What Are Kosher Foods?
The Jewish dietary laws define food as either “kosher” (right, proper, fit) or “treifah” (torn, unclean and therefore forbidden). Only Kosher Foods are permitted to be eaten under the rules. A quick guide to Kosher Foods is found here.
Torah Requirements (Kashruth)
Perhaps a little surprisingly, the Torah offers no definitive reason for the observance of kashruth, but it does state that by observing these laws the nation of Israel becomes an “Am Kadosh“–a “Holy people,” (Exodus 22:31), often interpreted as a race apart.
As there is no official reason for the observance of kashruth, many commentators and philosophers have sought to offer a rationale for the observances of the kashruth laws
The medieval philosopher, halakhist and physician, Maimonides, (1135-1204), suggested that the laws of kashruth were a means of enhancing human health (Guide for the Perplexed, Part III, Chap. 48). For this he was roundly taken to task by the famed Don Isaac Abarbanel,(1437-1508): “G-d forbid that I should believe that the reasons for forbidden foods are medicinal! For were it so, the Book of G-d’s law should be in the same class as any of the minor brief medical books… Furthermore, our own eyes see that the people who eat pork and insects and such… are well and alive and healthy at this very day…” (Abarbanel, Commentary to Leviticus, Shemini).
Abarbanel, R. Isaac Arama (Akeidat Yitzchak) and Nachmanides, (1194-1270), suggest that the dietary laws were given not for the good of the body, but for the benefit of the soul. They maintain that animals that are permitted to be eaten are of a higher spiritual nature, resulting in a higher spiritual health and a more saintly character for humans who consume them.
SELF DISCIPLINE & KOSHER FOODS
The Midrash Tadshe and Rabbi Moshe Chaim Luzzato,(1707-1746), see self-discipline as the primary reason for kashruth observance. Kashruth laws allow the Jew to be in control of his food rather than have the food control the Jew. Thus each Jew is led to acknowledge the yoke of his Maker, and to remember G-d and His Providence that act “as a restraining factor on our passions and implants in us the fear of G-d that we should not sin,” (Luzzato).
CONSEQUENCE OF SEPARATION
As indicated at the outset, there are many who maintain that the dietary laws were designed to serve as a barrier to separate the Jews from the nations of the world. Rabbi David Zvi Hoffman,(1843-1921) in his commentary to Leviticus, takes issue with that formulation, positing that the separation of the Jewish people from the other nations has already been performed by G-d, and as a result Jews are obligated to observe the Divine precepts. To Hoffman, kashruth is not a vehicle for separation but a consequence of it.
TO DISCOURAGE MEAT CONSUMPTION
Contemporary commentators have found new meaning in the kashruth laws and rituals. Some point out that until the time of Noah, early man was vegetarian, and meat was permitted only as a concession to man’s base nature, suggesting that vegetarianism is a more spiritually uplifting diet. Certainly, the regulations governing the preparation of kosher meat make life more difficult and expensive for the observant Jew, thus insuring that meat consumption is likely reduced or held to a minimum. Certainly, the kosher meat consumer will pause to consider whether to eat a casual snack of meat at all in light of the fact that according to kashruth regulations there must be a considerable wait after eating meat before a dairy product may be consumed.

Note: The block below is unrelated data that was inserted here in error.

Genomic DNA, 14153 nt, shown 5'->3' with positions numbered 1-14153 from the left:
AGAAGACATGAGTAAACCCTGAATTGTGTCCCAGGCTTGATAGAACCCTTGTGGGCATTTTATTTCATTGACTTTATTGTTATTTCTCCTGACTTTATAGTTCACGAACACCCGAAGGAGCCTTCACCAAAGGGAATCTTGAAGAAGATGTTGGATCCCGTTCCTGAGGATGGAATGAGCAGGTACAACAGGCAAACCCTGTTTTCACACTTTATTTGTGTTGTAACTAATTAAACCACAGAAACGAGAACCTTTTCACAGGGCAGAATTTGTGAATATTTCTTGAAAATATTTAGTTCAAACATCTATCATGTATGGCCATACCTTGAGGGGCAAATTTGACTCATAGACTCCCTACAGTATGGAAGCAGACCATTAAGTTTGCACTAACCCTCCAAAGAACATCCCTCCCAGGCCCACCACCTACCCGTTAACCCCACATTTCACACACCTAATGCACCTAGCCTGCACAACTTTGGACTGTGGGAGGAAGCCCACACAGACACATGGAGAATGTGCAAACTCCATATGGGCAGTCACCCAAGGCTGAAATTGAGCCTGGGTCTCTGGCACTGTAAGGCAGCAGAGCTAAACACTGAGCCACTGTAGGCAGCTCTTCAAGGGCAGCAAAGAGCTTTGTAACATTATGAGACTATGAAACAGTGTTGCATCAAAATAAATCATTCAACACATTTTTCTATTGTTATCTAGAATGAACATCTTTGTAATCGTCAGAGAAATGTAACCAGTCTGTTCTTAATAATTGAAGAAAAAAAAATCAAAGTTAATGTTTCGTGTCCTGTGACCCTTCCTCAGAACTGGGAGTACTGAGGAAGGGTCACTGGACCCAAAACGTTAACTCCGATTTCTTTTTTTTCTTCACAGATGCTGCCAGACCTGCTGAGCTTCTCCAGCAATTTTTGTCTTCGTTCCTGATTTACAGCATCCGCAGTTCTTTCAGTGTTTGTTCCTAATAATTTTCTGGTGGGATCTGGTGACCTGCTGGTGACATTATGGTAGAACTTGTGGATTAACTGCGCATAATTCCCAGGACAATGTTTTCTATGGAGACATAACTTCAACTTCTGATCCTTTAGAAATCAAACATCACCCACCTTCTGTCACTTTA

MORAL AND ETHICAL VALUES
Many commentators emphasize the moral and ethical values of the kosher diet–viewing all food as a Divine gift. Any flesh that was produced in a process that caused undue pain to the animal may not be consumed. Nor may milk and meat be eaten at the same meal, suggesting that if a human can be so callous as to take the life of an animal in order to satiate one’s appetite, the least such a person must do is to be certain not to drink milk, a substance that nurtures animal life, with the meat, that represents the destruction of animal life.
Whatever the reasons for its observance, Kashruth for the contemporary Jew has become a rallying point for Jewish identity. So much so that even non-observant Soviet prisonsers of Zion refused to consume non-kosher foods in their prison cells in order to affirm their identification with the Jewish people past, present and future. Some Soviet Jewish heroes and heroines have subsisted on diets of tea and crackers for years rather than let non-kosher foods pass through their mouths.
The question of the moment then becomes this. We who are able in short order to convene 1/4 million Jews on the Washington elipse to rally on behalf of freedom for Jews behind the iron curtain, who spare no expense to celebrate Bar Mitzvahs with our co-religionists in Poland, who are free to practice our religious rites and rituals—should we not feel the obligation to identify with our people past, present and future by freely adopting the customs and practices which have kept us together? Dare we say to Joseph Mendelovich you are a hero for practicing under incredible adversity — but your observance, to those of us who are free is meaningless? Dare we announce to the young Maccabees who refused to eat the sacrifice of the swine — what you did was suitable or your time but is irrelevant for us today?
Kashruth in the 21th century is far more than a religious ritual, Kosher Foods are a bond which unites Jew to Jew, it is a tether which secures an individual to a nation, it is the energy which connects a people, and a nation, to its very roots.